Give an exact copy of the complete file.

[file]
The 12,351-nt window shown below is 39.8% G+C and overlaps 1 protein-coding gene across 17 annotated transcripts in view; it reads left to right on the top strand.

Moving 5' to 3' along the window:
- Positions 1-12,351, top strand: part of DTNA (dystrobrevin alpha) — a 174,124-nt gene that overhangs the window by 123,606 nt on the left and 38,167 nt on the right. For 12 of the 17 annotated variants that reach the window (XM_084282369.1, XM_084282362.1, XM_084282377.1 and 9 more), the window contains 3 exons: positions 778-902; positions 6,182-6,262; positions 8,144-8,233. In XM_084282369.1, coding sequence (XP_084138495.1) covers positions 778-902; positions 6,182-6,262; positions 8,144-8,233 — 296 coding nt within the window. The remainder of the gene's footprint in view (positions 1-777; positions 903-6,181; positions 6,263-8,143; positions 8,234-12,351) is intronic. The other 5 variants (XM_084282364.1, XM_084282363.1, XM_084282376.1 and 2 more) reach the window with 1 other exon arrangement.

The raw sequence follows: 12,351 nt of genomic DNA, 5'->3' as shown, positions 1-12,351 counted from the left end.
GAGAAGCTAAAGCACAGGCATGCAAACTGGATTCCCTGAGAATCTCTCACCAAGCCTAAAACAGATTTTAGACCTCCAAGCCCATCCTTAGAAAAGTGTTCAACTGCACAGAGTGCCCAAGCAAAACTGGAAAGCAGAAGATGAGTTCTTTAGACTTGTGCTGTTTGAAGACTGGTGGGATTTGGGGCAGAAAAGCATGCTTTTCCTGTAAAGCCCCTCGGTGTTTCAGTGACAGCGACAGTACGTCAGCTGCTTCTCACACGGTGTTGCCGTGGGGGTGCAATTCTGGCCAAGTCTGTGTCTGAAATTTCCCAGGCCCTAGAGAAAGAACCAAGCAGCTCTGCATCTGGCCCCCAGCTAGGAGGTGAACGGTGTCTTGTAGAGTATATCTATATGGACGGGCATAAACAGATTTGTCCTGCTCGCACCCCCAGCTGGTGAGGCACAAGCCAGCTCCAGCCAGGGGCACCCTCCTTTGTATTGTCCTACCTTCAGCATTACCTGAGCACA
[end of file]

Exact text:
The 12,351-nt window shown below is 39.8% G+C and overlaps 1 protein-coding gene across 17 annotated transcripts in view; it reads left to right on the top strand.

Moving 5' to 3' along the window:
- Positions 1-12,351, top strand: part of DTNA (dystrobrevin alpha) — a 174,124-nt gene that overhangs the window by 123,606 nt on the left and 38,167 nt on the right. For 12 of the 17 annotated variants that reach the window (XM_084282369.1, XM_084282362.1, XM_084282377.1 and 9 more), the window contains 3 exons: positions 778-902; positions 6,182-6,262; positions 8,144-8,233. In XM_084282369.1, coding sequence (XP_084138495.1) covers positions 778-902; positions 6,182-6,262; positions 8,144-8,233 — 296 coding nt within the window. The remainder of the gene's footprint in view (positions 1-777; positions 903-6,181; positions 6,263-8,143; positions 8,234-12,351) is intronic. The other 5 variants (XM_084282364.1, XM_084282363.1, XM_084282376.1 and 2 more) reach the window with 1 other exon arrangement.

The raw sequence follows: 12,351 nt of genomic DNA, 5'->3' as shown, positions 1-12,351 counted from the left end.
GAGAAGCTAAAGCACAGGCATGCAAACTGGATTCCCTGAGAATCTCTCACCAAGCCTAAAACAGATTTTAGACCTCCAAGCCCATCCTTAGAAAAGTGTTCAACTGCACAGAGTGCCCAAGCAAAACTGGAAAGCAGAAGATGAGTTCTTTAGACTTGTGCTGTTTGAAGACTGGTGGGATTTGGGGCAGAAAAGCATGCTTTTCCTGTAAAGCCCCTCGGTGTTTCAGTGACAGCGACAGTACGTCAGCTGCTTCTCACACGGTGTTGCCGTGGGGGTGCAATTCTGGCCAAGTCTGTGTCTGAAATTTCCCAGGCCCTAGAGAAAGAACCAAGCAGCTCTGCATCTGGCCCCCAGCTAGGAGGTGAACGGTGTCTTGTAGAGTATATCTATATGGACGGGCATAAACAGATTTGTCCTGCTCGCACCCCCAGCTGGTGAGGCACAAGCCAGCTCCAGCCAGGGGCACCCTCCTTTGTATTGTCCTACCTTCAGCATTACCTGAGCACA